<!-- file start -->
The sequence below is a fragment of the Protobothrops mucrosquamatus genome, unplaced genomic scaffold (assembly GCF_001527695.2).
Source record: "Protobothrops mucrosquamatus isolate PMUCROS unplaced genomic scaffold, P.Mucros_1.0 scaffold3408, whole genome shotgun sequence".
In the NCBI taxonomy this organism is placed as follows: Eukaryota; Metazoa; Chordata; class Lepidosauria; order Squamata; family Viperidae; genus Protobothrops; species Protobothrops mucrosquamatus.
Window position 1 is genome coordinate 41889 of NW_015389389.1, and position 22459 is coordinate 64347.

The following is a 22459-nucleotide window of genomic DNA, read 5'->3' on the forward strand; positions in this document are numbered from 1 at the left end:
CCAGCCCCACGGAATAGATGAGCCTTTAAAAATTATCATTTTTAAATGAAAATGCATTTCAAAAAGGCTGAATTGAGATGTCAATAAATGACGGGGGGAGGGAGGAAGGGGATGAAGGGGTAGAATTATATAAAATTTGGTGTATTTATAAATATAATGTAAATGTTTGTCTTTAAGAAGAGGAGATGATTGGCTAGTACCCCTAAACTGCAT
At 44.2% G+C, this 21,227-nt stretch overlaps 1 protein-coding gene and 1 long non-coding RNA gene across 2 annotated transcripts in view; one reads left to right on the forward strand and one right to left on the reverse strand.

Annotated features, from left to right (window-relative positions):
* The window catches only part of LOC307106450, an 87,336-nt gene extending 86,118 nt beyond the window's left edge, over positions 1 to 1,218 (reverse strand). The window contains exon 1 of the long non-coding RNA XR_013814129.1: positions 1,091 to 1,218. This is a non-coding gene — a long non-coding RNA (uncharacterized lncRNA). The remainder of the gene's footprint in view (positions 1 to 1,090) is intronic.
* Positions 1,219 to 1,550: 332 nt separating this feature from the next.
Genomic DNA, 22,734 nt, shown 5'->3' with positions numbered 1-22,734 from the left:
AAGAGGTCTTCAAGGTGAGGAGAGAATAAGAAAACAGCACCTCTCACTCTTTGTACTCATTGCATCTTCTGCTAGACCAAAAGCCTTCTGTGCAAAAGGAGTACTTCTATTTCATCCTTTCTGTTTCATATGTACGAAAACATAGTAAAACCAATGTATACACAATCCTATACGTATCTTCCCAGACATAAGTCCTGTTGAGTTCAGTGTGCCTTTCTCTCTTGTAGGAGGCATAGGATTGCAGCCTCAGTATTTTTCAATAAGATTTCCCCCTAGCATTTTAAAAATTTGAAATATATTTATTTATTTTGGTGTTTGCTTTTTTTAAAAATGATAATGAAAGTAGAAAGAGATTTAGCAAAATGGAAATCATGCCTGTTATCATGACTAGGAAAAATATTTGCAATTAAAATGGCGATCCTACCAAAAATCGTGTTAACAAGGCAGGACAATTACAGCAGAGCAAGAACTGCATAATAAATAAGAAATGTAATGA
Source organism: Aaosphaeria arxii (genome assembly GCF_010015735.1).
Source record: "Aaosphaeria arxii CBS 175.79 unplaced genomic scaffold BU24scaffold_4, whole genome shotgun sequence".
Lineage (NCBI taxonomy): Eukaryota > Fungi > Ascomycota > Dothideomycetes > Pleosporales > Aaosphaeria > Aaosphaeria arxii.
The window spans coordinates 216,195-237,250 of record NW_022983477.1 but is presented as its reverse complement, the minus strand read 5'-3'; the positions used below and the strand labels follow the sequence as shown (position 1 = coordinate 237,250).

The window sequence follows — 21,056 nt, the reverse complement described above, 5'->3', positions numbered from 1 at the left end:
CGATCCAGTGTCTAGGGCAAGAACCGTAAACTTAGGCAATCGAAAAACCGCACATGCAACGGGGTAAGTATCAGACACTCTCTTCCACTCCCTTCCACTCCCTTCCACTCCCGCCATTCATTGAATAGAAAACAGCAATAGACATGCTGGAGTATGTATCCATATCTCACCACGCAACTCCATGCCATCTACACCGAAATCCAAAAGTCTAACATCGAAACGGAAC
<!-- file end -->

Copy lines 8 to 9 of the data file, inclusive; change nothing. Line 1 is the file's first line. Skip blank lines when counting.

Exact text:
Annotated features, from left to right (window-relative positions):
* The window catches only part of LOC307106450, an 87,336-nt gene extending 86,118 nt beyond the window's left edge, over positions 1 to 1,218 (reverse strand). The window contains exon 1 of the long non-coding RNA XR_013814129.1: positions 1,091 to 1,218. This is a non-coding gene — a long non-coding RNA (uncharacterized lncRNA). The remainder of the gene's footprint in view (positions 1 to 1,090) is intronic.